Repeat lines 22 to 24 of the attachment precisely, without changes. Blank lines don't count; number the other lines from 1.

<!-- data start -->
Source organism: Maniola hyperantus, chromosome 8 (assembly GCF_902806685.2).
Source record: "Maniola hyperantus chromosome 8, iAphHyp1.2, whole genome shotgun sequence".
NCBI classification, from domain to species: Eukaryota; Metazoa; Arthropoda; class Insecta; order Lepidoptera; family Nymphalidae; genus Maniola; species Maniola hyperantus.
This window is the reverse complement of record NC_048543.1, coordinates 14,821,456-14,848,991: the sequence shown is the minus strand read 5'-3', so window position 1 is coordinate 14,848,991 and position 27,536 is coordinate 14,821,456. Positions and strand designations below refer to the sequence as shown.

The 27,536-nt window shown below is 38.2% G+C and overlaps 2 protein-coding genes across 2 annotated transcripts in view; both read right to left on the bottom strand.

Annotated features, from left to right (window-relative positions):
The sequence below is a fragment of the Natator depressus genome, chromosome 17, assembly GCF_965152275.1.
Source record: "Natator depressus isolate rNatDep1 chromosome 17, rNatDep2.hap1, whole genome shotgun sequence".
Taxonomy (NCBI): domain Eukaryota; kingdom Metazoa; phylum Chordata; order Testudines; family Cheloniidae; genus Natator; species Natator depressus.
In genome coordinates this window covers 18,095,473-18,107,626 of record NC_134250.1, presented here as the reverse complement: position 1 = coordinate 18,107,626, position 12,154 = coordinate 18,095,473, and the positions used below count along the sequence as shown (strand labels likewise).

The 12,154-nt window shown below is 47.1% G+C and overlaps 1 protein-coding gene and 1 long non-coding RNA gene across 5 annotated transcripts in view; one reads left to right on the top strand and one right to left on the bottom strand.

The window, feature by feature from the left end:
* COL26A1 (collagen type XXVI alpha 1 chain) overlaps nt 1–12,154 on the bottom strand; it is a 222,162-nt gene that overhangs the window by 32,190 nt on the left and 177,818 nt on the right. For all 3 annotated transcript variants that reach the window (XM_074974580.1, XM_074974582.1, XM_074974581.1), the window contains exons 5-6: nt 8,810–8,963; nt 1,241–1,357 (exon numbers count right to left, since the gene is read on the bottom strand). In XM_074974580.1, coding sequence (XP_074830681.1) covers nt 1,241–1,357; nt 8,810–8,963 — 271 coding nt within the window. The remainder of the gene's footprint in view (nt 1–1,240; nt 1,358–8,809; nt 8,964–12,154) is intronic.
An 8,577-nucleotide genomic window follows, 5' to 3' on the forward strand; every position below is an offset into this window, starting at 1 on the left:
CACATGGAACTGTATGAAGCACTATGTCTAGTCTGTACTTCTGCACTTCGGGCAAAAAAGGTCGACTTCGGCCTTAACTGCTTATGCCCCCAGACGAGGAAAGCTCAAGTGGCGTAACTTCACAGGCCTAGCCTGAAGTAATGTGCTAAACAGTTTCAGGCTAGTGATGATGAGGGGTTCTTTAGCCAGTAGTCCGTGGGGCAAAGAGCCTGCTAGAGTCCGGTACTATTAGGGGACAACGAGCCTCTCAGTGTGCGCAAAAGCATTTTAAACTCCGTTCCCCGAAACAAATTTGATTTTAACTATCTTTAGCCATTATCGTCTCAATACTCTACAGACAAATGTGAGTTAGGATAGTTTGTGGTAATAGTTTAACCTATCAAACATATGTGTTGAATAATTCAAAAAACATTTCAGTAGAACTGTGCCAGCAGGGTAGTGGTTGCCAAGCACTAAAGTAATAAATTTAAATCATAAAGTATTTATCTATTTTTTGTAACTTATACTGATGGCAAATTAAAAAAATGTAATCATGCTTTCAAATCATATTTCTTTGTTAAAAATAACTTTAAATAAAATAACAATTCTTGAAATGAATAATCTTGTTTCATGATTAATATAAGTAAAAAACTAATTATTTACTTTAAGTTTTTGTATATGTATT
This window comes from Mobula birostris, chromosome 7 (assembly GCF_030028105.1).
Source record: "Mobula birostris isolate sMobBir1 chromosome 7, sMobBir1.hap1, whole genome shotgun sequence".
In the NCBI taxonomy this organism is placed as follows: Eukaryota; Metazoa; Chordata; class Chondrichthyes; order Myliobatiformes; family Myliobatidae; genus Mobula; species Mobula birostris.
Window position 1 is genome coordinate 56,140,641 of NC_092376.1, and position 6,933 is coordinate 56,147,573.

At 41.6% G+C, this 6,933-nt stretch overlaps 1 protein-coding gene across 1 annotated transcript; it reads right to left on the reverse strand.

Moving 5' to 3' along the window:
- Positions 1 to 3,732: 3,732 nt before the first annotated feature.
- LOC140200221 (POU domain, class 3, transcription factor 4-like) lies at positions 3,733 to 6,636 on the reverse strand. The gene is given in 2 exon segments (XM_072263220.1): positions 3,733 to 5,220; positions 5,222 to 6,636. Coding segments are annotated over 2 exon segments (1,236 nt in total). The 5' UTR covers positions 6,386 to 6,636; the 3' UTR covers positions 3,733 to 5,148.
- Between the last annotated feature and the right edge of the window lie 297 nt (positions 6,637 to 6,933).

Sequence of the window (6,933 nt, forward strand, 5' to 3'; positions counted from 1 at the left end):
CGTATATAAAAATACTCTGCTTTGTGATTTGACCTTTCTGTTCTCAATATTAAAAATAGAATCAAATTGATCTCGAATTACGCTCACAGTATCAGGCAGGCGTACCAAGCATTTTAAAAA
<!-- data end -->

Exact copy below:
- Positions 1 to 3,732: 3,732 nt before the first annotated feature.
- LOC140200221 (POU domain, class 3, transcription factor 4-like) lies at positions 3,733 to 6,636 on the reverse strand. The gene is given in 2 exon segments (XM_072263220.1): positions 3,733 to 5,220; positions 5,222 to 6,636. Coding segments are annotated over 2 exon segments (1,236 nt in total). The 5' UTR covers positions 6,386 to 6,636; the 3' UTR covers positions 3,733 to 5,148.
- Between the last annotated feature and the right edge of the window lie 297 nt (positions 6,637 to 6,933).